Category Archives: caregiving

When Fraility Arrives

Recently, David Sedaris wrote an article about his family, in particular his elderly father, who fell on the eve of his 95th birthday party. When family arrived he fell again and was disoriented, so he was admitted to a rehab … Continue reading

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Save the World? Don’t Look at Me!

Earlier this year I read Assimilate or Go Home: Notes From a Failed Missionary on Rediscovering Faith (San Francisco: Harper One, 2016) by D.L. Mayfield. Mayfield is a young woman of faith who spent much of her early adulthood volunteering … Continue reading

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A Matter of Perspective

I know a woman and her adult daughter who have always been close and who say they love each other deeply, but who can’t seem to get along. The mom is in her eighties and has moved into an independent … Continue reading

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Caregiver Vigilance

I wrote in September about my 91-year-old mom’s fall and subsequent hospitalization. She suffered two compression fractures in her back, causing her a good deal of pain and significantly limiting her ability to do things for herself. After she left … Continue reading

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Mom on the Mend

My mom, who is 91 years old, fell a couple weeks ago. She was in the bathroom, heading for the toilet in the middle of the night when her feet flew out from under her. She normally takes her time … Continue reading

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“Touch Me”

There’s an interesting incident near the end of David Foster Wallace’s magnum opus Infinite Jest that says a lot about how humans treat each other. It’s the story of Barry Loach, the head trainer at Enfield Tennis Academy. Earlier, Barry’s … Continue reading

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Healthcare Decisions for Our Parents and Us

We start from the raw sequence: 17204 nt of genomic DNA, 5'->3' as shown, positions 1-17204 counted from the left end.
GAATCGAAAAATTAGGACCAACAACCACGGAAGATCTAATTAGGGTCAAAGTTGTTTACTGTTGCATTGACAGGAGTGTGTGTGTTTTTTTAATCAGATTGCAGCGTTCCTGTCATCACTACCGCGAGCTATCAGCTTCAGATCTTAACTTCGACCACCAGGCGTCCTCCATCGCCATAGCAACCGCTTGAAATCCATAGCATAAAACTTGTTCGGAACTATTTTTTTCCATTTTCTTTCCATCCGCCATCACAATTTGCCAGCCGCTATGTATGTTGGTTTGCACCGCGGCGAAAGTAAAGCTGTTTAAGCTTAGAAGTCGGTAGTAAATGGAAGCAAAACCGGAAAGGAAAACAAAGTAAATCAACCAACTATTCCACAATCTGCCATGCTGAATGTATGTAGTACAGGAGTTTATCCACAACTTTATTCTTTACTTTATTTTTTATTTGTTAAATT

In a recent New York Times article, Dr. Mikkael A. Sekeres, a cancer specialist. told of his first meeting with a 97 year-old patient. The elderly man had recently moved into an assisted living facility in Cleveland in order to … Continue reading

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Caregiving: Imperfections and Opportunities

I recently read an article by Next Avenue writer Chris Hewitt about Bob Morris’ book Bobby Wonderful: An Imperfect Son Buries His Parents. The book is an account of Morris’ involvement with his elderly parents towards the end of their … Continue reading

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Amazing Love

I recently learned of the death of  Robertson McQuilkin, former president of Columbia Bible College and Seminary (now Columbia International University). He resigned from his post in 1990 to care fulltime for his wife, Muriel, who had Alzheimer’s.  He was … Continue reading

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Conversing With Dementia

I recently read a Next Avenue interview with Jonathan Kozol, author of the memoir The Theft of Memory: Losing my Father One Day at a Time. Jonathan’s father Harry, a psychiatrist and neurologist, was diagnosed with Alzheimer’s in his late 80s … Continue reading

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